By the end of the third act, my camera and I were beginning to show signs of fatigue, but we were ready for the legendary Therion. Since the late 80’s Therion have been bringing their brand of orchestral, operatic metal to the world and continue to do so today with their latest record. The 3 hour operatic epic of “Beloved Antichrist” is released on the 9th of February, and this set would contain a couple of numbers from that, but also a good mix of songs from throughout Therions lengthy existence.
As Therion take to the stage, the crowd erupts with a huge cheer and it’s straight to work for the band, opening with the title track of their new album ‘Theme of Antichrist’. It’s a powerful number and really made a statement of intent aimed at those in attendance. Therion have had their fair share of lineup changes over the years, but tonight’s line-up of Christofer Johnsson, Thomas Vikström, Sami Karppinen, Nalle Påhlsson, Christian Vidal, Linnea Vikstrom and Chiara Malvestiti sounded fantastic.
The vocals are, of course, a very important part of Therion’s sound and I was not disappointed by the line-up tonight. 110% given by all three vocalists, with some great emotion being portrayed. Vikstrom especially, throwing herself to the floor for some extra drama during some of her performances. Those kinds of theatrics added an extra layer of depth and highlighted how great live performances are.
As with the previous bands on the bill, there was a reliance on backing tracks to fill the roles that would usually be taken by the many people that have featured on Therion’s many albums. Seeing how professional and well versed the musicians and singers on stage were was impressive on its own, managing to play expertly to some very complicated rhythm changes and thematic shifts, without fault.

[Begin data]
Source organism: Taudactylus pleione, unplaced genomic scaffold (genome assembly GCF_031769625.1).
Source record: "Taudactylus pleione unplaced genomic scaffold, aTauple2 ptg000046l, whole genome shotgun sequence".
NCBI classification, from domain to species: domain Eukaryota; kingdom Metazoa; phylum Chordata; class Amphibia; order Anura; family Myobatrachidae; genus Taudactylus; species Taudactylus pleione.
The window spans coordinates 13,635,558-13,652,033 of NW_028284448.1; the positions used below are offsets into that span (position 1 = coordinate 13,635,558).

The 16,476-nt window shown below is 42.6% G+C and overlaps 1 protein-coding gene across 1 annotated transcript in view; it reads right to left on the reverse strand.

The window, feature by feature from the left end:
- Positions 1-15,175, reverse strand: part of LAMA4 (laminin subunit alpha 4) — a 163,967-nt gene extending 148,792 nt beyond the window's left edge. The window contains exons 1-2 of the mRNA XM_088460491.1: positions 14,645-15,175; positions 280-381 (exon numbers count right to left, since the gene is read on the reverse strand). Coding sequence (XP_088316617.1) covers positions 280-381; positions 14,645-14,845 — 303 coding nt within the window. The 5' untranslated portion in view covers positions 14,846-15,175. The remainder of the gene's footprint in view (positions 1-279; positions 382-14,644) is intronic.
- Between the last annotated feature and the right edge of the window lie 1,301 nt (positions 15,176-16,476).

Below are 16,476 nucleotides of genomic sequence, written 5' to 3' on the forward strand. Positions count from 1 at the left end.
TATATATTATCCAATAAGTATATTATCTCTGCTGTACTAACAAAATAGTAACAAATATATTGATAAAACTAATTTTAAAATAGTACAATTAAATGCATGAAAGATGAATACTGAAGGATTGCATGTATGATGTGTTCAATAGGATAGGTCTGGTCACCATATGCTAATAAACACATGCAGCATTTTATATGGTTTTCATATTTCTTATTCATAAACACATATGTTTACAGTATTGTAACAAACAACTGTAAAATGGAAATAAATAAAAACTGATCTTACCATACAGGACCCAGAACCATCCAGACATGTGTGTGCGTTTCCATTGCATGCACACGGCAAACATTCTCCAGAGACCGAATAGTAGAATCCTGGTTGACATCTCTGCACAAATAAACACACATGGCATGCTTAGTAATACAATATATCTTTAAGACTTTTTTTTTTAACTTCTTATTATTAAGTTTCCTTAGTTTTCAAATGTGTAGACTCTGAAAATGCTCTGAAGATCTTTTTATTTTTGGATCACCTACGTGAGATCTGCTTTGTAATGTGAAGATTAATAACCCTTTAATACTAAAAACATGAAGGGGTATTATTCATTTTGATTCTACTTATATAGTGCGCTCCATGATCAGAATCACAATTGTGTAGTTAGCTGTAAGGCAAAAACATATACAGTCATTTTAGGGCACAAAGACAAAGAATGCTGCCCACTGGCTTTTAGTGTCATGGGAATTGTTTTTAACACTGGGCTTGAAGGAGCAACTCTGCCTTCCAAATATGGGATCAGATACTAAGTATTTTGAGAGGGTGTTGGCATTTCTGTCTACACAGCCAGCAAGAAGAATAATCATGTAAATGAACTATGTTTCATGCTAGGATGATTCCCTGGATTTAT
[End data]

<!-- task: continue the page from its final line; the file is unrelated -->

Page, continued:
During the 90 minute set, Therion covered a wide array of songs from various albums. It was interesting to hear the songs outside of the context of their respective albums as it highlighted how different the influences and styles each song/album has. The styles changed rapidly from song to song, with some heavy metal vibes, like ‘Din’, to a stronger focus on gothic and theatrical styles, like ‘Arrow from the Sun’. It all added up to a varied and interesting set, something you could just listen to in awe. But that doesn’t mean there wasn’t a lot of movement in the crowd. Fist pumping, chanting and headbanging were all present as the band produced some excellent cacophonies of music and epic crescendos that the fans relished. The finale of ‘To Mega Therion’ allowed fans to burn through whatever energy they had left. Awesome stuff and I am looking forward to giving the new album a proper listen soon!
- Theme of Antichrist
- The Blood of Kingu
- Bring Her Home
- Night Reborn
- Temple of New Jerusalem
- An Arrow from the Sun
- Wine of Aluqah
- Cults of the Shadow
- The Khlysti Evangelist
- My Voyage Carries On
- The Invincible
- Der Mitternachtslöwe
- Son of the Staves of Time
- Rise of Sodom and Gomorrah
- To Mega Therion